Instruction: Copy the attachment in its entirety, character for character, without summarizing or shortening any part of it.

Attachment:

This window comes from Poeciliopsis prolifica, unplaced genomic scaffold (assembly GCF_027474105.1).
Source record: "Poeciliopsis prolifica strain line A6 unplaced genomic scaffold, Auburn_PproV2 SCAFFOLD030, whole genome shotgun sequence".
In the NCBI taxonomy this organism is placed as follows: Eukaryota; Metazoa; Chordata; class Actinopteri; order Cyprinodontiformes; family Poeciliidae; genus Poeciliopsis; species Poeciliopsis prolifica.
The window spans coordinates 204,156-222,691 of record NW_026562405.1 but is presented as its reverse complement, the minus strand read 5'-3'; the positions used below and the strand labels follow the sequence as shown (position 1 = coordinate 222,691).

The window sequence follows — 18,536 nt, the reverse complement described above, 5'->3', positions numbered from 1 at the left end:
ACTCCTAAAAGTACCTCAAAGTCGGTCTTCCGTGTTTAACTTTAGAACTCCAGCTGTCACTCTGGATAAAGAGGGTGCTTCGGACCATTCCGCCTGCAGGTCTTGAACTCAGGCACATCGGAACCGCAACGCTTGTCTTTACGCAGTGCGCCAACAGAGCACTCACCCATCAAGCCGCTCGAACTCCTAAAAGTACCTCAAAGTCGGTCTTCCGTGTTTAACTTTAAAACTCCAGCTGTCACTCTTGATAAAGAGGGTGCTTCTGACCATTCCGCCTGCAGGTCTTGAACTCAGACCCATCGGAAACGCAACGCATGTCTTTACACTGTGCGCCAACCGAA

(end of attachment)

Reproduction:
This window comes from Poeciliopsis prolifica, unplaced genomic scaffold (assembly GCF_027474105.1).
Source record: "Poeciliopsis prolifica strain line A6 unplaced genomic scaffold, Auburn_PproV2 SCAFFOLD030, whole genome shotgun sequence".
In the NCBI taxonomy this organism is placed as follows: Eukaryota; Metazoa; Chordata; class Actinopteri; order Cyprinodontiformes; family Poeciliidae; genus Poeciliopsis; species Poeciliopsis prolifica.
The window spans coordinates 204,156-222,691 of record NW_026562405.1 but is presented as its reverse complement, the minus strand read 5'-3'; the positions used below and the strand labels follow the sequence as shown (position 1 = coordinate 222,691).

The window sequence follows — 18,536 nt, the reverse complement described above, 5'->3', positions numbered from 1 at the left end:
ACTCCTAAAAGTACCTCAAAGTCGGTCTTCCGTGTTTAACTTTAGAACTCCAGCTGTCACTCTGGATAAAGAGGGTGCTTCGGACCATTCCGCCTGCAGGTCTTGAACTCAGGCACATCGGAACCGCAACGCTTGTCTTTACGCAGTGCGCCAACAGAGCACTCACCCATCAAGCCGCTCGAACTCCTAAAAGTACCTCAAAGTCGGTCTTCCGTGTTTAACTTTAAAACTCCAGCTGTCACTCTTGATAAAGAGGGTGCTTCTGACCATTCCGCCTGCAGGTCTTGAACTCAGACCCATCGGAAACGCAACGCATGTCTTTACACTGTGCGCCAACCGAA